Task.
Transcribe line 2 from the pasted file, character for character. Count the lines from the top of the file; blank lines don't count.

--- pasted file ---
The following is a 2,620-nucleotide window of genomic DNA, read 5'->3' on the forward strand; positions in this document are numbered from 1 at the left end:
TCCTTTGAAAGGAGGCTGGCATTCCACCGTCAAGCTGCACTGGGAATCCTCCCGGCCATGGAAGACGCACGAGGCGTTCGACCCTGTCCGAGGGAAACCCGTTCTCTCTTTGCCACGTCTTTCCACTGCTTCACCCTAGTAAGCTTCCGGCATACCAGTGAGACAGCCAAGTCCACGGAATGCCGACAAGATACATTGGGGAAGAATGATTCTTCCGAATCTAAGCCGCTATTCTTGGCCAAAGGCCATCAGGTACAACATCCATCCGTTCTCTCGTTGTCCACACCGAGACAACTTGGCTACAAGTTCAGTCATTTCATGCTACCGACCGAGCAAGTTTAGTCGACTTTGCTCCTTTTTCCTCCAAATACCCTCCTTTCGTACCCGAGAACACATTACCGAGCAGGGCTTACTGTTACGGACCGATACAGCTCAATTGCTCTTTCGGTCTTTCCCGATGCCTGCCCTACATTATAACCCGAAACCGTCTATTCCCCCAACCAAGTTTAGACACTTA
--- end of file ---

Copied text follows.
TCCTTTGAAAGGAGGCTGGCATTCCACCGTCAAGCTGCACTGGGAATCCTCCCGGCCATGGAAGACGCACGAGGCGTTCGACCCTGTCCGAGGGAAACCCGTTCTCTCTTTGCCACGTCTTTCCACTGCTTCACCCTAGTAAGCTTCCGGCATACCAGTGAGACAGCCAAGTCCACGGAATGCCGACAAGATACATTGGGGAAGAATGATTCTTCCGAATCTAAGCCGCTATTCTTGGCCAAAGGCCATCAGGTACAACATCCATCCGTTCTCTCGTTGTCCACACCGAGACAACTTGGCTACAAGTTCAGTCATTTCATGCTACCGACCGAGCAAGTTTAGTCGACTTTGCTCCTTTTTCCTCCAAATACCCTCCTTTCGTACCCGAGAACACATTACCGAGCAGGGCTTACTGTTACGGACCGATACAGCTCAATTGCTCTTTCGGTCTTTCCCGATGCCTGCCCTACATTATAACCCGAAACCGTCTATTCCCCCAACCAAGTTTAGACACTTA